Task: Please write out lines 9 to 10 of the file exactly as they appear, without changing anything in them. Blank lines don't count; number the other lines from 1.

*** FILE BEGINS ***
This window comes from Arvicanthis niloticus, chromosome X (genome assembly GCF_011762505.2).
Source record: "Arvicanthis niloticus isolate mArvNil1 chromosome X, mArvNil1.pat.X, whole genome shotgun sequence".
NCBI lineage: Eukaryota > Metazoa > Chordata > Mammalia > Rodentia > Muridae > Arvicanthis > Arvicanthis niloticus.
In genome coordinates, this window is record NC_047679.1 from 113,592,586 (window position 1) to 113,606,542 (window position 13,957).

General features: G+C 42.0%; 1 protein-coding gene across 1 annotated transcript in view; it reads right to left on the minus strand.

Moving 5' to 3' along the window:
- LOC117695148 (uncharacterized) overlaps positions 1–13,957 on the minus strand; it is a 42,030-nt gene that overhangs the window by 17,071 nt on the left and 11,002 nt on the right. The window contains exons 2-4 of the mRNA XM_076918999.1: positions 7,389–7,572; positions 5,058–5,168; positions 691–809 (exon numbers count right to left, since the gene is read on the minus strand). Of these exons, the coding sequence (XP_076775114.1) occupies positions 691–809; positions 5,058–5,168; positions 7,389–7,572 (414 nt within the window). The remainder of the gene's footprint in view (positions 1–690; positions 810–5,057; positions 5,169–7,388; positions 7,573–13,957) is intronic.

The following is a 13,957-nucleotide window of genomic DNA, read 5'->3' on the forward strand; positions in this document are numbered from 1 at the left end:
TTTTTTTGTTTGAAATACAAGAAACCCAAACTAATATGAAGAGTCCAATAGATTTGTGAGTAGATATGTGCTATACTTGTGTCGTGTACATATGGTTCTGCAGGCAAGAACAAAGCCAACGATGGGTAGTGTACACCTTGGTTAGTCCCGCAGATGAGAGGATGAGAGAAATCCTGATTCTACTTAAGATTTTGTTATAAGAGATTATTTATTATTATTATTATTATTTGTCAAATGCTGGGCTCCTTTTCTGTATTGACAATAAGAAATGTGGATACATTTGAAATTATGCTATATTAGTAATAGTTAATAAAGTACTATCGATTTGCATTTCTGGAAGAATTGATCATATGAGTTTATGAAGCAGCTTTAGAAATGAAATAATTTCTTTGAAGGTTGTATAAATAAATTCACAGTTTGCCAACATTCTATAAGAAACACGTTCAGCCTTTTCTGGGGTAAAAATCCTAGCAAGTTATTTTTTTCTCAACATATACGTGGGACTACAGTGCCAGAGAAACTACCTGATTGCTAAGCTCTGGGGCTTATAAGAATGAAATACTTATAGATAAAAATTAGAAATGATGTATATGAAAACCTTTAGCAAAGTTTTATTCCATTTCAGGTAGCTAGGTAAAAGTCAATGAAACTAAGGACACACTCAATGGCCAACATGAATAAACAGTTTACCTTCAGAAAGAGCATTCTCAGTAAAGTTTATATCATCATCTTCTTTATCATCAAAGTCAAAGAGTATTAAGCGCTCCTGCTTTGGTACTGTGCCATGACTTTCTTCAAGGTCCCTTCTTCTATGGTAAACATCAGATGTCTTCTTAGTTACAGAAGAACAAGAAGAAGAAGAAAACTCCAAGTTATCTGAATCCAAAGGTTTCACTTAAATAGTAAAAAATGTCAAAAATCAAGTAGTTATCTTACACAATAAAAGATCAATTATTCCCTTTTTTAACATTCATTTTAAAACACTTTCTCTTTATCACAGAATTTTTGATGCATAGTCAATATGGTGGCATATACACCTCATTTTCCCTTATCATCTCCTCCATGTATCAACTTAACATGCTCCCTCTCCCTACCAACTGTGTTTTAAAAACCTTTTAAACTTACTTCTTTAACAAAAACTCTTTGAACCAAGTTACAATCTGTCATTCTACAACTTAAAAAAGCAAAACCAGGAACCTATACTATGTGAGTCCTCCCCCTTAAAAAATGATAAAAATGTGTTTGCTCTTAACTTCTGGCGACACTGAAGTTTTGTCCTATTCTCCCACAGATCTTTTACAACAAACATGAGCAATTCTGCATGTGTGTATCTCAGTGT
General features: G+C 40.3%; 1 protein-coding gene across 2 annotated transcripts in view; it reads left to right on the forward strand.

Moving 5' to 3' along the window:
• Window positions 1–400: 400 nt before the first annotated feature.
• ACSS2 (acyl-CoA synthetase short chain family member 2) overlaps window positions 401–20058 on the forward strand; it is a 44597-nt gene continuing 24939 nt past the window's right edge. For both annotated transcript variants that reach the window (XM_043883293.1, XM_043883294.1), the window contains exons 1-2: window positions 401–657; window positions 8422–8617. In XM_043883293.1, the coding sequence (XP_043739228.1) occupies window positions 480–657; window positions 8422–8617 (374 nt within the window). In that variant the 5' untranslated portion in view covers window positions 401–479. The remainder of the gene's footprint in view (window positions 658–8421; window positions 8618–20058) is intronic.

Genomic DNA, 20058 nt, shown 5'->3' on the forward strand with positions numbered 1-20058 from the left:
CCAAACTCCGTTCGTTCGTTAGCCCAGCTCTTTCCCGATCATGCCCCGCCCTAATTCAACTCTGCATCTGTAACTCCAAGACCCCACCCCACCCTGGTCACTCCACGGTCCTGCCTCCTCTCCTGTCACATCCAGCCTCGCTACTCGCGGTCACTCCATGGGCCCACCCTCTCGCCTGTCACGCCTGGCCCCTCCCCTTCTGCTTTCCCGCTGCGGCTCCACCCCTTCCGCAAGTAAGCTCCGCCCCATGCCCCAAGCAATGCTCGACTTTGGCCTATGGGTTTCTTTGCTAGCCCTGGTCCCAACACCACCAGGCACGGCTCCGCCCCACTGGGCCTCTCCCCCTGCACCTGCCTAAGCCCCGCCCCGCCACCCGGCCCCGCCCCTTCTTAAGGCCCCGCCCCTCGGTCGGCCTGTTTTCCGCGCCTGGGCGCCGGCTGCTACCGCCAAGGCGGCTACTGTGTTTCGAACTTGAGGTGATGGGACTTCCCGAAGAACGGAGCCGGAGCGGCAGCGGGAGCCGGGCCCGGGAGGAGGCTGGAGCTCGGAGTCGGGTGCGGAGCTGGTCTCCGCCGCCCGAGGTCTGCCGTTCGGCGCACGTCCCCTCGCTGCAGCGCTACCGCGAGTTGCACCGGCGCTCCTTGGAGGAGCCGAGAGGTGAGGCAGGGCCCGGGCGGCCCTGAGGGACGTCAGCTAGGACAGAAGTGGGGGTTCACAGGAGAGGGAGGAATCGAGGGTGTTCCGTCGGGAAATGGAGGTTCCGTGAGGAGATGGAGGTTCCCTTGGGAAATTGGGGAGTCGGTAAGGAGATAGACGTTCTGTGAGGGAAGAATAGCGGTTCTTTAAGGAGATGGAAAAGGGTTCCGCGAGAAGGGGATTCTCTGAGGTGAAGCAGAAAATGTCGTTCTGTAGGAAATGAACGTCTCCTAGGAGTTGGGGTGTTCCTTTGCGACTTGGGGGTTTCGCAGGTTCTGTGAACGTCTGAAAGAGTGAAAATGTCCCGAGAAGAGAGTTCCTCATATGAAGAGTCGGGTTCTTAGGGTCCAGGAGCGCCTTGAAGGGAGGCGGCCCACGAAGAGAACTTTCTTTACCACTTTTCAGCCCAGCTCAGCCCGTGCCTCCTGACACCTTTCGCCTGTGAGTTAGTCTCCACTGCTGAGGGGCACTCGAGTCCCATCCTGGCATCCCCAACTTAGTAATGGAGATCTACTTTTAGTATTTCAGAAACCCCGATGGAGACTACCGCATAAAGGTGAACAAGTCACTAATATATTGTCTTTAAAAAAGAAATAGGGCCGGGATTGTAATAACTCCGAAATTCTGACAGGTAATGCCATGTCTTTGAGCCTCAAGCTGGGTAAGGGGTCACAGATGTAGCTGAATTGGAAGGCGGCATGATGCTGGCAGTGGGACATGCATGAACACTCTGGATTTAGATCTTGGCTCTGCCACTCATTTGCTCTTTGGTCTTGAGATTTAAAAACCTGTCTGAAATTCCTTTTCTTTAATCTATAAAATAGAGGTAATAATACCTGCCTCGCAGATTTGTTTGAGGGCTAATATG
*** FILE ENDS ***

TTTTTTTGTTTGAAATACAAGAAACCCAAACTAATATGAAGAGTCCAATAGATTTGTGAGTAGATATGTGCTATACTTGTGTCGTGTACATATGGTTCTGCAGGCAAGAACAAAGCCAACGATGGGTAGTGTACACCTTGGTTAGTCCCGCAGATGAGAGGATGAGAGAAATCCTGATTCTACTTAAGATTTTGTTATAAGAGATTATTTATTATTATTATTATTATTTGTCAAATGCTGGGCTCCTTTTCTGTATTGACAATAAGAAATGTGGATACATTTGAAATTATGCTATATTAGTAATAGTTAATAAAGTACTATCGATTTGCATTTCTGGAAGAATTGATCATATGAGTTTATGAAGCAGCTTTAGAAATGAAATAATTTCTTTGAAGGTTGTATAAATAAATTCACAGTTTGCCAACATTCTATAAGAAACACGTTCAGCCTTTTCTGGGGTAAAAATCCTAGCAAGTTATTTTTTTCTCAACATATACGTGGGACTACAGTGCCAGAGAAACTACCTGATTGCTAAGCTCTGGGGCTTATAAGAATGAAATACTTATAGATAAAAATTAGAAATGATGTATATGAAAACCTTTAGCAAAGTTTTATTCCATTTCAGGTAGCTAGGTAAAAGTCAATGAAACTAAGGACACACTCAATGGCCAACATGAATAAACAGTTTACCTTCAGAAAGAGCATTCTCAGTAAAGTTTATATCATCATCTTCTTTATCATCAAAGTCAAAGAGTATTAAGCGCTCCTGCTTTGGTACTGTGCCATGACTTTCTTCAAGGTCCCTTCTTCTATGGTAAACATCAGATGTCTTCTTAGTTACAGAAGAACAAGAAGAAGAAGAAAACTCCAAGTTATCTGAATCCAAAGGTTTCACTTAAATAGTAAAAAATGTCAAAAATCAAGTAGTTATCTTACACAATAAAAGATCAATTATTCCCTTTTTTAACATTCATTTTAAAACACTTTCTCTTTATCACAGAATTTTTGATGCATAGTCAATATGGTGGCATATACACCTCATTTTCCCTTATCATCTCCTCCATGTATCAACTTAACATGCTCCCTCTCCCTACCAACTGTGTTTTAAAAACCTTTTAAACTTACTTCTTTAACAAAAACTCTTTGAACCAAGTTACAATCTGTCATTCTACAACTTAAAAAAGCAAAACCAGGAACCTATACTATGTGAGTCCTCCCCCTTAAAAAATGATAAAAATGTGTTTGCTCTTAACTTCTGGCGACACTGAAGTTTTGTCCTATTCTCCCACAGATCTTTTACAACAAACATGAGCAATTCTGCATGTGTGTATCTCAGTGT
General features: G+C 40.3%; 1 protein-coding gene across 2 annotated transcripts in view; it reads left to right on the forward strand.